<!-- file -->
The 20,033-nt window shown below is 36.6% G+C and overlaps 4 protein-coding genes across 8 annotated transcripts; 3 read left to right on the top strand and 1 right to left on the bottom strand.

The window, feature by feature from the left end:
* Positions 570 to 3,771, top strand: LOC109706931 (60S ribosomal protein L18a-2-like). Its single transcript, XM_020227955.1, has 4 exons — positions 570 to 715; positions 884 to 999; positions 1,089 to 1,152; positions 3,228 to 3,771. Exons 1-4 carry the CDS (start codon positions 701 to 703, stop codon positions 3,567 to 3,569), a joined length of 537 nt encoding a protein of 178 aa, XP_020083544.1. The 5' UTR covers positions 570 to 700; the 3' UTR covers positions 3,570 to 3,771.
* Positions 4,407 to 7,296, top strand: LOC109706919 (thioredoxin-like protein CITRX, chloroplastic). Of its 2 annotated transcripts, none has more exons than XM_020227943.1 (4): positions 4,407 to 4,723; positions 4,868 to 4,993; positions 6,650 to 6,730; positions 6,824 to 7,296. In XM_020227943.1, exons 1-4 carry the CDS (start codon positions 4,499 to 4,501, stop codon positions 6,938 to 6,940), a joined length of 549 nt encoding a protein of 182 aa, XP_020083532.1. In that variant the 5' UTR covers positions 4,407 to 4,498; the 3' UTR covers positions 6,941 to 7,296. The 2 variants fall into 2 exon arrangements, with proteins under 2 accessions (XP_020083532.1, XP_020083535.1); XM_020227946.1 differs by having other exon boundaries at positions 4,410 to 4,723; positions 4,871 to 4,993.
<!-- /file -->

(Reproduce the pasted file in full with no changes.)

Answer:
The 20,033-nt window shown below is 36.6% G+C and overlaps 4 protein-coding genes across 8 annotated transcripts; 3 read left to right on the top strand and 1 right to left on the bottom strand.

The window, feature by feature from the left end:
* Positions 570 to 3,771, top strand: LOC109706931 (60S ribosomal protein L18a-2-like). Its single transcript, XM_020227955.1, has 4 exons — positions 570 to 715; positions 884 to 999; positions 1,089 to 1,152; positions 3,228 to 3,771. Exons 1-4 carry the CDS (start codon positions 701 to 703, stop codon positions 3,567 to 3,569), a joined length of 537 nt encoding a protein of 178 aa, XP_020083544.1. The 5' UTR covers positions 570 to 700; the 3' UTR covers positions 3,570 to 3,771.
* Positions 4,407 to 7,296, top strand: LOC109706919 (thioredoxin-like protein CITRX, chloroplastic). Of its 2 annotated transcripts, none has more exons than XM_020227943.1 (4): positions 4,407 to 4,723; positions 4,868 to 4,993; positions 6,650 to 6,730; positions 6,824 to 7,296. In XM_020227943.1, exons 1-4 carry the CDS (start codon positions 4,499 to 4,501, stop codon positions 6,938 to 6,940), a joined length of 549 nt encoding a protein of 182 aa, XP_020083532.1. In that variant the 5' UTR covers positions 4,407 to 4,498; the 3' UTR covers positions 6,941 to 7,296. The 2 variants fall into 2 exon arrangements, with proteins under 2 accessions (XP_020083532.1, XP_020083535.1); XM_020227946.1 differs by having other exon boundaries at positions 4,410 to 4,723; positions 4,871 to 4,993.